I am a 36 year old — I’d like to think — lady, but feel as if I’m 1003. Every other day I look in horror at things happening around me, and say to myself, “never in my day”.
I have come to believe that I am so old school that my kids’ great grandmother is more modern than I. So much so that I felt the need to communicate at large and find out if it’s just me who doesn’t get things or what!
I will share with you certain events that occurred, leading up to New Years’ Eve.
Firstly, much to the dismay of all pets in our neighbourhood, we had the pleasure of being treated to amateur fireworks displays.
Back in my day, fire-crackers or fireworks at home were a definite no-no.
Treated as highly illegal, you had to seek the police and fire brigade’s permission to even think of buying, let alone setting them alight.
Nowadays, firecrackers are as available as bread in a supermarket.
Free for all to buy, and free for all to set alight as and when they please. Secondly, as a matter of principle, we would write letters to inform our neighbours of our intent to have parties, or gatherings that would produce loud noise beyond 10pm.
Should anyone even have attempted to do so back then, believe me, the law was laid down swiftly, as police came in full force to literally keep the peace.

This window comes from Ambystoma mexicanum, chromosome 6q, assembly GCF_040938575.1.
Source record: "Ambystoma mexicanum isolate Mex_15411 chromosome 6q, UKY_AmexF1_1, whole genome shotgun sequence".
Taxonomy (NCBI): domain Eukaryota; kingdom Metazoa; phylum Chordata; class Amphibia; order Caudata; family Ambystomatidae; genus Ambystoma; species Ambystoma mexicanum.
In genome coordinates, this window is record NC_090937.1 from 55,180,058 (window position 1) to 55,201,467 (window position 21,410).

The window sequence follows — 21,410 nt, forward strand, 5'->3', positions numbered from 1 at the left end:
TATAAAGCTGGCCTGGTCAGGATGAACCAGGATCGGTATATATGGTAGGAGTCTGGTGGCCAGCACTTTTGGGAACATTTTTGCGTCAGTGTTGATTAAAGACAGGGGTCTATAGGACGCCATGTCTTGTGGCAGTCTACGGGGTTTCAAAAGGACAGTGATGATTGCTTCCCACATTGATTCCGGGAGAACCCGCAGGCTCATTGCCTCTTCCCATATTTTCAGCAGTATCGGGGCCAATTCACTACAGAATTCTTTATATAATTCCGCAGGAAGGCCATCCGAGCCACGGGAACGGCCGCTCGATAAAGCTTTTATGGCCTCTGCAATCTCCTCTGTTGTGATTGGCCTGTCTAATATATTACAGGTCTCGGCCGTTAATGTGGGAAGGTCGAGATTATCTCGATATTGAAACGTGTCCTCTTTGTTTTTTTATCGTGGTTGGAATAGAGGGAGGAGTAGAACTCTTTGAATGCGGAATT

It seems this is not done anymore, or is it that people are not complaining anymore? Is it that, because we either own our houses or are paying rent, we feel we have the right to make full use of every nook and cranny, even the air outside, which unfortunately happens to spill over to our neighbours.
Is it my right to play music or make noise — even at my gate in my car — because I am still in my space?
Or is it that in this era of globalisation, we are all supposed to be on the same Facebook page, where we freely share everything on and over our wall?
Anyway, going back to my story, a week prior to New Years eve, sadly our neighbour lost the mother of the home.
As is tradition in our African culture, a red cloth was tied outside to signify that there was a funeral.
Mourners gathered to console the family (again as is custom) and sung comforting songs throughout the night.
Across the road, as if in competition, the house dwellers there happily blasted music, and I assume, were having the time of their lives.
Help me here, because I really don’t get this. Is it or is it not neighbourly etiquette to show respect by playing music at a decent volume past 10pm, and even more so whilst your fellow neighbour is in mourning.
Should we assume that they observed one minute of silence, and then hey, life goes on!
Not only were they playing music at a phenomenal volume, they also treated the entire neighbourhood to songs with such profanity and vulgarity that we were tempted to put ear plugs in our kids’ ears.
Just so I know that I am not as ancient, and backward as I think, I ask of you “Do you get it?” If you do, please e-mail me.
Until next time, in my world of horrors, take great care.